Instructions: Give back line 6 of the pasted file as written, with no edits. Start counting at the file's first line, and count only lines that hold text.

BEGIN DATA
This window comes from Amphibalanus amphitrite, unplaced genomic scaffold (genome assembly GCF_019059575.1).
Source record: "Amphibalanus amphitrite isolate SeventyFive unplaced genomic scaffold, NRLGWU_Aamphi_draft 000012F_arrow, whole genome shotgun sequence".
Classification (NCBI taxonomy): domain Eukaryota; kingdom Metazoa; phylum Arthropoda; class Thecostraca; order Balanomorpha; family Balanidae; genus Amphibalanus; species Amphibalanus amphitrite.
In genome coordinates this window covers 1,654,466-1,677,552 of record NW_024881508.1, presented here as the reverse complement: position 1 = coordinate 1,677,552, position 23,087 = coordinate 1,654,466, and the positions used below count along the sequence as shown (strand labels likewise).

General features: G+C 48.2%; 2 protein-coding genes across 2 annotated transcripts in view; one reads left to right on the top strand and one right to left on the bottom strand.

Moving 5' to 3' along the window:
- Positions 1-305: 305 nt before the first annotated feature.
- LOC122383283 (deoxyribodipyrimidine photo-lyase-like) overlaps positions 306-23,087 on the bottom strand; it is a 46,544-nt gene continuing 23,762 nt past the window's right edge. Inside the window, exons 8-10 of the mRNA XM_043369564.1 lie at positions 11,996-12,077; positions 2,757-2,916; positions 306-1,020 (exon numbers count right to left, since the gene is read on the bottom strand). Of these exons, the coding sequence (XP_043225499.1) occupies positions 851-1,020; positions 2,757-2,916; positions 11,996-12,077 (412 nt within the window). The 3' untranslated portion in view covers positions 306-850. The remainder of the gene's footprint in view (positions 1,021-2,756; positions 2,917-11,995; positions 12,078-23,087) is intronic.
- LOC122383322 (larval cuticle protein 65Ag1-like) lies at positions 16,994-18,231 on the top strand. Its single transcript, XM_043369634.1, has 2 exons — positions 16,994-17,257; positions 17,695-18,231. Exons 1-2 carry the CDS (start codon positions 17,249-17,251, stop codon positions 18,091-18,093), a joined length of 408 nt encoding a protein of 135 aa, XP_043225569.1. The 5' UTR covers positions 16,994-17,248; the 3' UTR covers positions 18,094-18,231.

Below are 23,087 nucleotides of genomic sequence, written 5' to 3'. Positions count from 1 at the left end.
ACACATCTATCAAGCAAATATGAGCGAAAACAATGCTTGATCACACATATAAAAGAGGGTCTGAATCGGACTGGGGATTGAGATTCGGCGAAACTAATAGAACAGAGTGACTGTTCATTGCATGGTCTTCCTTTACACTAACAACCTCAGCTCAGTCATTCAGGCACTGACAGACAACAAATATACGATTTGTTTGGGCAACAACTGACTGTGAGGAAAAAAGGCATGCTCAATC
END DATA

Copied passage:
Moving 5' to 3' along the window: